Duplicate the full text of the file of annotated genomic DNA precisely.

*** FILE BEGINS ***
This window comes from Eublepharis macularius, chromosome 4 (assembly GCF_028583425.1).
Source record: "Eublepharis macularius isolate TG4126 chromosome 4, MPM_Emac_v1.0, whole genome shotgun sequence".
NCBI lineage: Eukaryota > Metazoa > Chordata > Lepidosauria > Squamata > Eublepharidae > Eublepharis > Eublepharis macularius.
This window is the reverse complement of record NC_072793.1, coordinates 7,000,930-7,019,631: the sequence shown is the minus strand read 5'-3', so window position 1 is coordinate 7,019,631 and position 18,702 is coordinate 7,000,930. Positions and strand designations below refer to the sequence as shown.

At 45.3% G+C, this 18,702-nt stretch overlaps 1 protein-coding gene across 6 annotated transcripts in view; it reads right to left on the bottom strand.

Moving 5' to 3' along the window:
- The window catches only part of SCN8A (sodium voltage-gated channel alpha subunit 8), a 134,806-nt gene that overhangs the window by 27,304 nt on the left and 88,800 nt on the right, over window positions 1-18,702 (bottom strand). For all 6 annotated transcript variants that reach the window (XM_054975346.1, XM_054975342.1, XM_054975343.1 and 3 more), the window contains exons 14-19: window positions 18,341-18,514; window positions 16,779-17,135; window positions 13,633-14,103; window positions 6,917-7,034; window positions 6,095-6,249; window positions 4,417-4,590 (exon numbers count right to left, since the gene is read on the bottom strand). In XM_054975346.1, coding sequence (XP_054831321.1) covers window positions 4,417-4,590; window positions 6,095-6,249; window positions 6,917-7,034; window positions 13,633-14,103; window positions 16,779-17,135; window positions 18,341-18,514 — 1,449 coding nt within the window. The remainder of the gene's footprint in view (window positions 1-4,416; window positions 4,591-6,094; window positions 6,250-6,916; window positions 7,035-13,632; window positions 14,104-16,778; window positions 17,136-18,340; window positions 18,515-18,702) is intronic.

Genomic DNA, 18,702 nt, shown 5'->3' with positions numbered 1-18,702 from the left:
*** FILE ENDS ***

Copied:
This window comes from Eublepharis macularius, chromosome 4 (assembly GCF_028583425.1).
Source record: "Eublepharis macularius isolate TG4126 chromosome 4, MPM_Emac_v1.0, whole genome shotgun sequence".
NCBI lineage: Eukaryota > Metazoa > Chordata > Lepidosauria > Squamata > Eublepharidae > Eublepharis > Eublepharis macularius.
This window is the reverse complement of record NC_072793.1, coordinates 7,000,930-7,019,631: the sequence shown is the minus strand read 5'-3', so window position 1 is coordinate 7,019,631 and position 18,702 is coordinate 7,000,930. Positions and strand designations below refer to the sequence as shown.

At 45.3% G+C, this 18,702-nt stretch overlaps 1 protein-coding gene across 6 annotated transcripts in view; it reads right to left on the bottom strand.

Moving 5' to 3' along the window:
- The window catches only part of SCN8A (sodium voltage-gated channel alpha subunit 8), a 134,806-nt gene that overhangs the window by 27,304 nt on the left and 88,800 nt on the right, over window positions 1-18,702 (bottom strand). For all 6 annotated transcript variants that reach the window (XM_054975346.1, XM_054975342.1, XM_054975343.1 and 3 more), the window contains exons 14-19: window positions 18,341-18,514; window positions 16,779-17,135; window positions 13,633-14,103; window positions 6,917-7,034; window positions 6,095-6,249; window positions 4,417-4,590 (exon numbers count right to left, since the gene is read on the bottom strand). In XM_054975346.1, coding sequence (XP_054831321.1) covers window positions 4,417-4,590; window positions 6,095-6,249; window positions 6,917-7,034; window positions 13,633-14,103; window positions 16,779-17,135; window positions 18,341-18,514 — 1,449 coding nt within the window. The remainder of the gene's footprint in view (window positions 1-4,416; window positions 4,591-6,094; window positions 6,250-6,916; window positions 7,035-13,632; window positions 14,104-16,778; window positions 17,136-18,340; window positions 18,515-18,702) is intronic.

Genomic DNA, 18,702 nt, shown 5'->3' with positions numbered 1-18,702 from the left: